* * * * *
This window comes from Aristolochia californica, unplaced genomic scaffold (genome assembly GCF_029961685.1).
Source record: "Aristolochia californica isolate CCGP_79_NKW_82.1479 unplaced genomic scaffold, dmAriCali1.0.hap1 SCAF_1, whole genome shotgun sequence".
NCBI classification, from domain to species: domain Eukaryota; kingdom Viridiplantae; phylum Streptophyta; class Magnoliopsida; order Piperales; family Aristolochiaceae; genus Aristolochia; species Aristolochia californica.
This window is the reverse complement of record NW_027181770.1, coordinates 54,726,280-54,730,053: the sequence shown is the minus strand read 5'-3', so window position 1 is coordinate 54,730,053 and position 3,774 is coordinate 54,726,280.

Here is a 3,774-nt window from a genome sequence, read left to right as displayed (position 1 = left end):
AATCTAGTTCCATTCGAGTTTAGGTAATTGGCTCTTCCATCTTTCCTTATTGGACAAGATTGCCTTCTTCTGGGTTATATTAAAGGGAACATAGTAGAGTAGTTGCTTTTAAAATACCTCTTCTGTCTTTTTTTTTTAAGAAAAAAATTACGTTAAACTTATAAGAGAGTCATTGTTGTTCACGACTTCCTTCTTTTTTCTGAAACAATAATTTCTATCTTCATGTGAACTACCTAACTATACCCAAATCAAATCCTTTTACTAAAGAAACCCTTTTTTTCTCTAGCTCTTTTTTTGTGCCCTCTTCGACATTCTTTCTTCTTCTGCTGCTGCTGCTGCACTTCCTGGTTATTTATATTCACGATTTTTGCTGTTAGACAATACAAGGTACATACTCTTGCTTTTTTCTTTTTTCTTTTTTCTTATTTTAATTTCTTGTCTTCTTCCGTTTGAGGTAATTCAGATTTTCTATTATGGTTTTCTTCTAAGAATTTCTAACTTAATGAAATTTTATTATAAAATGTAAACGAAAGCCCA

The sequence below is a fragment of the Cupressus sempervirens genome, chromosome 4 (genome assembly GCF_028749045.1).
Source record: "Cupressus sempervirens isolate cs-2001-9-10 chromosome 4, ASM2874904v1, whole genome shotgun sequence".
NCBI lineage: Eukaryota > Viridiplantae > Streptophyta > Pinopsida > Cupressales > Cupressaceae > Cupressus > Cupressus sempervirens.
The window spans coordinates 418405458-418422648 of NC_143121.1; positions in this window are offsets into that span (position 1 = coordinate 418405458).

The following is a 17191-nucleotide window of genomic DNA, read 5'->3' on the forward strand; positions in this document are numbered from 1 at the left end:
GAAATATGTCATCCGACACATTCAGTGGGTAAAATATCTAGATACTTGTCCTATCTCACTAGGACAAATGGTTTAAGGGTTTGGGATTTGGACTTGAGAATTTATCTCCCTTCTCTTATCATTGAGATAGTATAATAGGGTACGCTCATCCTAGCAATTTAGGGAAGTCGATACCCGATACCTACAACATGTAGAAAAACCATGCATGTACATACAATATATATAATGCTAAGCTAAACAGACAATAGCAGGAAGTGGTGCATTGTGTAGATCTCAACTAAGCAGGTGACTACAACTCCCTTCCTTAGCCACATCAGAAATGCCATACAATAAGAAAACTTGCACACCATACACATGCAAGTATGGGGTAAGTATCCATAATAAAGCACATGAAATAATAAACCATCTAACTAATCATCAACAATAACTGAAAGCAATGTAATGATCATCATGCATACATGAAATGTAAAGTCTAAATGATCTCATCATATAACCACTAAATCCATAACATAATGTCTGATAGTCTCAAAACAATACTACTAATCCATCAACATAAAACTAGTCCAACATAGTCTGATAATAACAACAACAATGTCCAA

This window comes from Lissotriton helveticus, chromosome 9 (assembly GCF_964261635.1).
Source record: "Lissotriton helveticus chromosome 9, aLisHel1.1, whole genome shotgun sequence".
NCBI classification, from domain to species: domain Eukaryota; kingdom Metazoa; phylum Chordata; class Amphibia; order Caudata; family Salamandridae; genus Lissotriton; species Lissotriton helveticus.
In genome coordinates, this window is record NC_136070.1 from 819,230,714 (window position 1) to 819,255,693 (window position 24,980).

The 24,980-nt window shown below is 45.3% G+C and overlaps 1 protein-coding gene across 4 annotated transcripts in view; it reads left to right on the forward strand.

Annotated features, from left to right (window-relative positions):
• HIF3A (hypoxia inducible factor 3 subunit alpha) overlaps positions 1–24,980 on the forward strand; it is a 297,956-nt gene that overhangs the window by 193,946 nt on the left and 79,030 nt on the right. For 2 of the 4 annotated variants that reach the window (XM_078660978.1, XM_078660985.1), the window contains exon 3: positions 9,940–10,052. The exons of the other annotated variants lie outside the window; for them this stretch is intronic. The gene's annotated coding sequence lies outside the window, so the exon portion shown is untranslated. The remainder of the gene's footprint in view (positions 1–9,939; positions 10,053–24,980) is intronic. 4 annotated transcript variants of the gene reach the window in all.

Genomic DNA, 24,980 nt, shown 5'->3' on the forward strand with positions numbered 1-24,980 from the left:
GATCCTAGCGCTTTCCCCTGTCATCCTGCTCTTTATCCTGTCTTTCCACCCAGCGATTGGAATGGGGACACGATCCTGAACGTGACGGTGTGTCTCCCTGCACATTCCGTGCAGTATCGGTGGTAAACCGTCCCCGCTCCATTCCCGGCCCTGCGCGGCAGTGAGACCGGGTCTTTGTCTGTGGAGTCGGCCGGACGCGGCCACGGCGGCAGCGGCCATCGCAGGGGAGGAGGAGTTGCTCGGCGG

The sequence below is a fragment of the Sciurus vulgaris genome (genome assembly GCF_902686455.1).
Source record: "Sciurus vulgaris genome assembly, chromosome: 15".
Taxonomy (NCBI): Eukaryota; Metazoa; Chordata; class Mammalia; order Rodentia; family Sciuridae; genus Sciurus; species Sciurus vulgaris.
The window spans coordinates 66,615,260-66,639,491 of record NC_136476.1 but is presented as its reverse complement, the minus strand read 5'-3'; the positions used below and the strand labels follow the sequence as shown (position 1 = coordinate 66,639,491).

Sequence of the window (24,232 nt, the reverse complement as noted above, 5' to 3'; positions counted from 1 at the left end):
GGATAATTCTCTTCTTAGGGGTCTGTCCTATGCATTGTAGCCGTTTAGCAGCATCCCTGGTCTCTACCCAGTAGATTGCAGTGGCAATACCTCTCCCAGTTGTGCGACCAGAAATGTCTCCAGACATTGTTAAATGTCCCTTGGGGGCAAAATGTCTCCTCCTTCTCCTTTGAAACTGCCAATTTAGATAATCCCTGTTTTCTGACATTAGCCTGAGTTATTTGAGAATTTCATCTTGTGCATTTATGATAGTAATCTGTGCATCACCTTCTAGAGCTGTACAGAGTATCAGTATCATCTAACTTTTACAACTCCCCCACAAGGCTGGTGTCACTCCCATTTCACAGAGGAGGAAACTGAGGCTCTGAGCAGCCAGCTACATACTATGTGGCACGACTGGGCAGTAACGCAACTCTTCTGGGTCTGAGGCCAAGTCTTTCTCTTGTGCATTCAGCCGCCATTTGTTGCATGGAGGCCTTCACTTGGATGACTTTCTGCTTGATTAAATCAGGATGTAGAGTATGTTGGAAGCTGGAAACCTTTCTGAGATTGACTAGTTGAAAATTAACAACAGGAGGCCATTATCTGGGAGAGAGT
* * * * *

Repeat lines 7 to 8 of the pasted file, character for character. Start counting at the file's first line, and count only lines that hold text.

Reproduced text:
The sequence below is a fragment of the Cupressus sempervirens genome, chromosome 4 (genome assembly GCF_028749045.1).
Source record: "Cupressus sempervirens isolate cs-2001-9-10 chromosome 4, ASM2874904v1, whole genome shotgun sequence".